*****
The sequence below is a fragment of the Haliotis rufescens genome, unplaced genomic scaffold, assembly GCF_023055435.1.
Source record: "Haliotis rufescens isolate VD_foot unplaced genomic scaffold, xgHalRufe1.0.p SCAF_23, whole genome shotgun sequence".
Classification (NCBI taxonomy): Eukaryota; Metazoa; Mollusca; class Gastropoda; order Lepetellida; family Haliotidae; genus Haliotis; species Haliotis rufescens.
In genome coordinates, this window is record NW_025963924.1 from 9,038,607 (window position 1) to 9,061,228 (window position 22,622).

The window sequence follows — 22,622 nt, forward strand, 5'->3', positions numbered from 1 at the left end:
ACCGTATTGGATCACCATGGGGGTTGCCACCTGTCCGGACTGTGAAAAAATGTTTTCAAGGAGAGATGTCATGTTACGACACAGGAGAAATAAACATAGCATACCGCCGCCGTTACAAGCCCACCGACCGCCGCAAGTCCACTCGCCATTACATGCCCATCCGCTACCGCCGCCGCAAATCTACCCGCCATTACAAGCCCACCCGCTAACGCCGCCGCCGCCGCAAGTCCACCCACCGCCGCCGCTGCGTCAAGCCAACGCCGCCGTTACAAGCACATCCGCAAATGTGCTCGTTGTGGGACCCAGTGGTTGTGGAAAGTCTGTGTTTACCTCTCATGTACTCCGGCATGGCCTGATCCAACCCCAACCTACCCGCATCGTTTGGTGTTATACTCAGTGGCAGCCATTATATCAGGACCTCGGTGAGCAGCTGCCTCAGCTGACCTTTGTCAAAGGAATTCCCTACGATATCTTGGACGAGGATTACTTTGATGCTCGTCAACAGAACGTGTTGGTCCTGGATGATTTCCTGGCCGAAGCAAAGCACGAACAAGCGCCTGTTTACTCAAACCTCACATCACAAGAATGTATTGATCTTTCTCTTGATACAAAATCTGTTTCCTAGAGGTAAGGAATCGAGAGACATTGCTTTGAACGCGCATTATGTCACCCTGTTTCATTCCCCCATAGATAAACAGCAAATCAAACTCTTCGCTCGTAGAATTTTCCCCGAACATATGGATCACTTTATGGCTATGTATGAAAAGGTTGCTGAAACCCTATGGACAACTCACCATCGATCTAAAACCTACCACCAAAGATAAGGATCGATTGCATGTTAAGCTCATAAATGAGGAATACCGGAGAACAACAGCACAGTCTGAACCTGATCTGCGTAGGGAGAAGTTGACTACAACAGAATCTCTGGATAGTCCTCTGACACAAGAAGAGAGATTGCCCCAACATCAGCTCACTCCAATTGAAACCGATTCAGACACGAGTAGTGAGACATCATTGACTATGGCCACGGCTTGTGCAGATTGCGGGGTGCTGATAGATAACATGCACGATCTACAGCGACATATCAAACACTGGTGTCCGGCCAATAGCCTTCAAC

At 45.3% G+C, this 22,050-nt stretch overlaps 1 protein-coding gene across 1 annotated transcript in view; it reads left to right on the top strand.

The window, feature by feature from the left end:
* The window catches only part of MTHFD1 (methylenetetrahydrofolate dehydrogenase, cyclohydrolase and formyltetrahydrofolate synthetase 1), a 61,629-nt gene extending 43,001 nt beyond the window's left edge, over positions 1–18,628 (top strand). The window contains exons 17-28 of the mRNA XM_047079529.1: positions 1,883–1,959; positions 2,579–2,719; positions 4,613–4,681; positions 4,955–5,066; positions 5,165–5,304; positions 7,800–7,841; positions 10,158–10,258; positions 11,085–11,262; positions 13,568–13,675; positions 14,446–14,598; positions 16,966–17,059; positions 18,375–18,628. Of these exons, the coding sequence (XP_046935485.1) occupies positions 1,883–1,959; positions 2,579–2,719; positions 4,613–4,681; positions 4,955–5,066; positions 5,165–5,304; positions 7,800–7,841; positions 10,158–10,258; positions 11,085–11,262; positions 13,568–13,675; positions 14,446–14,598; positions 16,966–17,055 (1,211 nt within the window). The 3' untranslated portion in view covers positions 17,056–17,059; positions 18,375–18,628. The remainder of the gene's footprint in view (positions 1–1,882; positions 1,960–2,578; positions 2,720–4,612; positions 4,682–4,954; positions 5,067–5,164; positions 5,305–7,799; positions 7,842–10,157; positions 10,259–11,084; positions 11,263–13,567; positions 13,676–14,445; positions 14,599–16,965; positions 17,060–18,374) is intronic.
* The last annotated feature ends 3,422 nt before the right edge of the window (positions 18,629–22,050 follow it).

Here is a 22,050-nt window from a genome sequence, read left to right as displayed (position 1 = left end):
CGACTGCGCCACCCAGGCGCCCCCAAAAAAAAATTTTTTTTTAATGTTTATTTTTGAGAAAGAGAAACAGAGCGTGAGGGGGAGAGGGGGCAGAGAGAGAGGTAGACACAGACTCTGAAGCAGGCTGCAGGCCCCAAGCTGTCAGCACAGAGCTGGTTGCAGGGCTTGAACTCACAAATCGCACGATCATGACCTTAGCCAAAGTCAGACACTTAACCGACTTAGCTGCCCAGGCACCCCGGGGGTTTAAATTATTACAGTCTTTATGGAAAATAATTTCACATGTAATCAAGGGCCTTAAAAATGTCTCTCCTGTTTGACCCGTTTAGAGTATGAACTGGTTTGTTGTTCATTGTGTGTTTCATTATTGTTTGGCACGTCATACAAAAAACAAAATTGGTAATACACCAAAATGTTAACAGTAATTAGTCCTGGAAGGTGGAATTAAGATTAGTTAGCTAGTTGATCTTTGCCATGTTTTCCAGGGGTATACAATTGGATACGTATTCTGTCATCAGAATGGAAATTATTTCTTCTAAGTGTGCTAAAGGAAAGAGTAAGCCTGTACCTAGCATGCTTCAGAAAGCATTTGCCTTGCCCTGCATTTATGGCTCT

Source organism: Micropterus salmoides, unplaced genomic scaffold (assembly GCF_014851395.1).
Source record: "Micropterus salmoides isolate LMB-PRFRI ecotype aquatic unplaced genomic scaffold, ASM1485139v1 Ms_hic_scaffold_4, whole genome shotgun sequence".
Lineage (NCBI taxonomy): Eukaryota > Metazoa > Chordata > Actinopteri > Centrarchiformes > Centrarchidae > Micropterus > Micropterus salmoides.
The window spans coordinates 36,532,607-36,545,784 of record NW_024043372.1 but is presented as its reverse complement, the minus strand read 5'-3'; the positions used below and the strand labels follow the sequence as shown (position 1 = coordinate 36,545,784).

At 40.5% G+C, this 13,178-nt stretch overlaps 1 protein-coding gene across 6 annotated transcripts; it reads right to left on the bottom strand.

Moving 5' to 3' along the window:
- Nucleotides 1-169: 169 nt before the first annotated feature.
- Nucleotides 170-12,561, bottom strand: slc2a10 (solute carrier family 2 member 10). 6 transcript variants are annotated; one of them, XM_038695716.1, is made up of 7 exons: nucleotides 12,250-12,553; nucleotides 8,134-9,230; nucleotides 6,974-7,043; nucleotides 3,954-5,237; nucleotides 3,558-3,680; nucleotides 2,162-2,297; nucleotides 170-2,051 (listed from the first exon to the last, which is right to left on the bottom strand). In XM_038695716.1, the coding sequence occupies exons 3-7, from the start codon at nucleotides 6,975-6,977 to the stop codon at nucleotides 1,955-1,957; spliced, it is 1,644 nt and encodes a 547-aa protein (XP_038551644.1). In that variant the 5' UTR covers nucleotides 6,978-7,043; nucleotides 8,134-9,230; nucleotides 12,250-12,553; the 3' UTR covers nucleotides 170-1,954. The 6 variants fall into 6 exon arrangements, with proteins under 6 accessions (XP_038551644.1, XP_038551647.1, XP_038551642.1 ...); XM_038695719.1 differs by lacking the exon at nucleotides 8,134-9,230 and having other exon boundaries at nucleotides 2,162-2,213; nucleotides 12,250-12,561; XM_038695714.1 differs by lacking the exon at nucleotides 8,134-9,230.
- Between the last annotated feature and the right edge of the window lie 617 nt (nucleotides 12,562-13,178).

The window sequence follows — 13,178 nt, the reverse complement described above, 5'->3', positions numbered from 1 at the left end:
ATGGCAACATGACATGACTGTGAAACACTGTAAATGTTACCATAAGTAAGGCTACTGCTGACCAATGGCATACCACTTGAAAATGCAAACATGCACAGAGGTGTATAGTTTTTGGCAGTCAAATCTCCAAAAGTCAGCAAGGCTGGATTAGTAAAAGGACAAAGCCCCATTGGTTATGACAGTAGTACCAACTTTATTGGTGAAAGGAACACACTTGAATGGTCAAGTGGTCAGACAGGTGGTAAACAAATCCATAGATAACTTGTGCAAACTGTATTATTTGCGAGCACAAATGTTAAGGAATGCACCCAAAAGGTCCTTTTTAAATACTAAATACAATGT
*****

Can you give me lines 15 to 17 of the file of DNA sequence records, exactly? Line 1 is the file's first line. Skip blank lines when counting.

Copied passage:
Lineage (NCBI taxonomy): Eukaryota > Metazoa > Chordata > Actinopteri > Centrarchiformes > Centrarchidae > Micropterus > Micropterus salmoides.
The window spans coordinates 36,532,607-36,545,784 of record NW_024043372.1 but is presented as its reverse complement, the minus strand read 5'-3'; the positions used below and the strand labels follow the sequence as shown (position 1 = coordinate 36,545,784).

At 40.5% G+C, this 13,178-nt stretch overlaps 1 protein-coding gene across 6 annotated transcripts; it reads right to left on the bottom strand.